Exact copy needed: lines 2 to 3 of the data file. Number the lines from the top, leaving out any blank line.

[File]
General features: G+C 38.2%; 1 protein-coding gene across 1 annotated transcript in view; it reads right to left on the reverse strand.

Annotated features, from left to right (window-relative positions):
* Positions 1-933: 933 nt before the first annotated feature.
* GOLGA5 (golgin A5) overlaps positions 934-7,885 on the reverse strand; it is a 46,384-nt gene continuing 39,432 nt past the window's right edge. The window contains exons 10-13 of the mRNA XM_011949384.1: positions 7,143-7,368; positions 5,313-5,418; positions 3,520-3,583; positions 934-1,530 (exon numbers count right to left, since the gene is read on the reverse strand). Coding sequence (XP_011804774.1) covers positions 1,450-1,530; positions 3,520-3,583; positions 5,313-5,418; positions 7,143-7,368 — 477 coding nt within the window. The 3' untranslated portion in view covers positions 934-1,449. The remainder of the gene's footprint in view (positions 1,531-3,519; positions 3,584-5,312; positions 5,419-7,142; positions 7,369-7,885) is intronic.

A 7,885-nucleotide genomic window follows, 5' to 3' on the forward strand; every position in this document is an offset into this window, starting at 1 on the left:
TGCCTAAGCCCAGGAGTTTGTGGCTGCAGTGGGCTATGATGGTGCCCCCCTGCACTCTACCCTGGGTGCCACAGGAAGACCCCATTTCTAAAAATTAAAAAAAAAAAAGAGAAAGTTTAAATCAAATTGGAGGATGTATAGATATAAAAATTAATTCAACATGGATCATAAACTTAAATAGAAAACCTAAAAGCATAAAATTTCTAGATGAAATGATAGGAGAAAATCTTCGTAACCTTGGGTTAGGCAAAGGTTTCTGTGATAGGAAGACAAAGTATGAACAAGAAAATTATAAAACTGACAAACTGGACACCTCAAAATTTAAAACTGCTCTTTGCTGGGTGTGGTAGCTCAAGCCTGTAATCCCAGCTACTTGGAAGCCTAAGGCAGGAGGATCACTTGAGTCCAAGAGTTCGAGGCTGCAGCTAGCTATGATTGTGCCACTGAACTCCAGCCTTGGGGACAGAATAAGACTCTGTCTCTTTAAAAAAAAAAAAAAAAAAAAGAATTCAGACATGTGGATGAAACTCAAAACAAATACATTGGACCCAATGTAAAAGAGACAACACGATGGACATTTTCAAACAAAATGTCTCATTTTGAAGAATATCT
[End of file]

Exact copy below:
Annotated features, from left to right (window-relative positions):
* Positions 1-933: 933 nt before the first annotated feature.